You Can, Too

Even the most unlikely cruiser has enough will to become a cruiser. From the "Editor's Log" in our August 2008 issue

John Burnham 368

When I think about Adam Oyebanji, I recall a frigid day last winter and a pair of red suspenders, not the T-shirted sailor whom CW had encouraged to take the plunge last year as a first-time charterer in the British Virgin Islands. The subzero day occurred in Chicago, where I met Adam for lunch during the 2008
Strictly Sail show. We'd initially crossed paths when he sent us a story about his first daysail on Lake Michigan; he described himself as an "unambitious landlubber." ("Three Folks on a Boat" Underway , April 2007) In fact, Adam's life afloat began as a naval cadet in high school in the United Kingdom, and he later joined the Chicago Sailing Club. He was as self-deprecating in person as he is in print, but over warming bowls of soup, I realized he'd also acquired a measure of self-confidence.

At lunch, the more involved Adam became with reliving his B.V.I. charter, the more he threw himself into reminiscing. He showed me stacks of snapshots of his crew. While he reached for each picture, his red suspenders kept peeking out from his vest, normal attire for an attorney whose work is commercial litigation involving both domestic and international disputes.

For Adam, chartering has opened up new sailing grounds. It started with a fractional share in a Hunter that took him across state lines. Next, it was the Caribbean's British Virgin Islands, with its line-of-sight navigation, steady trade winds, moorings in sound condition, sophisticated provisioning, and plenty of entertainment ashore. And though their paths haven't crossed, surely Adam can relate to the new territory explored by Joanne and Steve Palmisano, Vermonters who took a chance that their daughter, Gabrielle, would like chartering in the Virgins-and were right.

Where will Adam and crew and others like the Palmisanos head next?
At some point, maybe, Belize.

Like his fellow sailors, Al Plaskett grew fond of the B.V.I. during several charters. Al's goal is to head offshore, and he realized it was time to kick the chartering experience up a notch. I met him in Belize, the home of the longest coral reef in the Western Hemisphere, unmarked channels, and low, even vegetation, all of which demand special focus from sailors in the country's western Caribbean waters.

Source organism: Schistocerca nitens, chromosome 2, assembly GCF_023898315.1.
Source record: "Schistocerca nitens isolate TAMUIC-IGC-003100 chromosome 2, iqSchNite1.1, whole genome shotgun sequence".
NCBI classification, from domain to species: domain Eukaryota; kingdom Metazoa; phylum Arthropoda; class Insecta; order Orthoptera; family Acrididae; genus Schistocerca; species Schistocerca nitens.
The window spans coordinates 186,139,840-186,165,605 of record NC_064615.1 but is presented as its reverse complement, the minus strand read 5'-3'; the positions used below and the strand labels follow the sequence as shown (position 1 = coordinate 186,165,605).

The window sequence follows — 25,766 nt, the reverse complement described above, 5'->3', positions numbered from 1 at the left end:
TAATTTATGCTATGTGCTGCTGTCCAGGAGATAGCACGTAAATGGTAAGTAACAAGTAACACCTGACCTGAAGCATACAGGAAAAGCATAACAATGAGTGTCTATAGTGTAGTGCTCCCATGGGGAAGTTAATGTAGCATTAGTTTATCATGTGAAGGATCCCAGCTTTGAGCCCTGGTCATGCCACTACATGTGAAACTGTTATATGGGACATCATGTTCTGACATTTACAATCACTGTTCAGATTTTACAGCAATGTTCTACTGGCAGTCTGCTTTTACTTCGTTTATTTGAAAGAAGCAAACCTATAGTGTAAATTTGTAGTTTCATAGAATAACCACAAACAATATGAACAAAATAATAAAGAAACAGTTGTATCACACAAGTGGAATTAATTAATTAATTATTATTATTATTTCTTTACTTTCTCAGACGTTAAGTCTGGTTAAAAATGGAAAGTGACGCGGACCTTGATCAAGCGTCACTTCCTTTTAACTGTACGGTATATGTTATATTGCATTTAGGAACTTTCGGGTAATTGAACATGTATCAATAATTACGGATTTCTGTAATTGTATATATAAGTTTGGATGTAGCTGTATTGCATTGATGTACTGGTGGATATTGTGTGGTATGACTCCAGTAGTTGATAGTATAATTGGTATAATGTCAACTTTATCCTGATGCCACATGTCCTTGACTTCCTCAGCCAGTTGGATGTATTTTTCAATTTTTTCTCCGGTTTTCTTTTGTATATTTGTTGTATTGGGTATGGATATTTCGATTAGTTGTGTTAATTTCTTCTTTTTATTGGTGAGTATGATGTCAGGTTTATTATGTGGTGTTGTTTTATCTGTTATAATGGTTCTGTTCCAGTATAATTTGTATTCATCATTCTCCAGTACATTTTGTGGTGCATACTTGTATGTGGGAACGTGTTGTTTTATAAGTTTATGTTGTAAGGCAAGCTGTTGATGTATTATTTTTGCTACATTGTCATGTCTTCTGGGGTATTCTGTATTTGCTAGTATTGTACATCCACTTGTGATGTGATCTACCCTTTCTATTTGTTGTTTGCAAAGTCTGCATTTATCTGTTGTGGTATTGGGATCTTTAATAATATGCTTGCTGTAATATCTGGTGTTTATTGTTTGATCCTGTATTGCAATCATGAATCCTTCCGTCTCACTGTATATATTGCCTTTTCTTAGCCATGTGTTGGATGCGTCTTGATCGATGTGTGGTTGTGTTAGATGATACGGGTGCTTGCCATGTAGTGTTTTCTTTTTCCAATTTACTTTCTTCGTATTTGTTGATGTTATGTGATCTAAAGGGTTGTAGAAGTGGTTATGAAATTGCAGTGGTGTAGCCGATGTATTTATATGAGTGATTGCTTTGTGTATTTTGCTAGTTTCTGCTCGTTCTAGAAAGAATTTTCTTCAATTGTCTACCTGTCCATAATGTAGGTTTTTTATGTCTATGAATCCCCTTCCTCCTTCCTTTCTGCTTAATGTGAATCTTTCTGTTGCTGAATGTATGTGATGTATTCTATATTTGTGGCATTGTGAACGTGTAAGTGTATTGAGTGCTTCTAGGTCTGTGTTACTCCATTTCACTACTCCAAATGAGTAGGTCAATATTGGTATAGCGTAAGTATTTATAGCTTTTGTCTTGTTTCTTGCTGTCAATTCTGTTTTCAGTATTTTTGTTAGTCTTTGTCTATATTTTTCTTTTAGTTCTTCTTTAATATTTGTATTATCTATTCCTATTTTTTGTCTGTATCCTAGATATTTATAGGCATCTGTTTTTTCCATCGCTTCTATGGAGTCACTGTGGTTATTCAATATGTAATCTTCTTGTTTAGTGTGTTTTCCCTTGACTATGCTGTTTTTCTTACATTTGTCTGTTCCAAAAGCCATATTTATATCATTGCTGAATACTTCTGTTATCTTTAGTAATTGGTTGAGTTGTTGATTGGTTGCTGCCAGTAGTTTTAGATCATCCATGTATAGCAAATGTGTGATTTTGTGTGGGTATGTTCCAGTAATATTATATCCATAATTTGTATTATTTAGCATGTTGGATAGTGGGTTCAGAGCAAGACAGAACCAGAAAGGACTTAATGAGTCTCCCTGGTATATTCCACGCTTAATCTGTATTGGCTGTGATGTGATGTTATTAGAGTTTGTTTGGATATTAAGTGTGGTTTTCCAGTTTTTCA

Al admitted that the waters were rougher, but he enjoyed the challenge and had decided that he'd switch to a catamaran on the next go-round. He asked what had brought me to this alluring cruising ground. Busted again! Belize is the latest destination in my dossier as chartering editor for Cruising World. With me were colleagues and CW editors at large Angus Phillips and Herb McCormick, who wanted to take on Belize's shallow-water sailing aboard a cat while squeezing in some game-fishing and scuba diving. (Stay tuned for the story in an upcoming issue.)

CW senior editor and native New Englander Mark Pillsbury is a bit of a masochist-he endures winter on the docks as a liveaboard, and in the summer, he's been known to take his family on a cruise aboard his Sabre 34 to foggy Maine. Last July, he was up for a change of pace and headed to the Pacific Northwest, where the tides are bigger, you dodge deadheads instead of lobster pots, and the customs officials can keep life interesting. Mark and his East Coast crew grew fond of North America's most popular chartering grounds, in part thanks to Mount Baker, which became their constant sentinel.

To plan your first charter or your 15th, in familiar or new cruising areas, turn to page 60 for CW's annual "Charter Address Book," an updated listing of nearly 200 companies and brokers. (click here) You can also log on to CW's online how-to-charter resources (click here). And if you have any doubts, just remember: If Adam and Al and Angus and Mark can do it, so can you.

Elaine Lembo, Managing Editor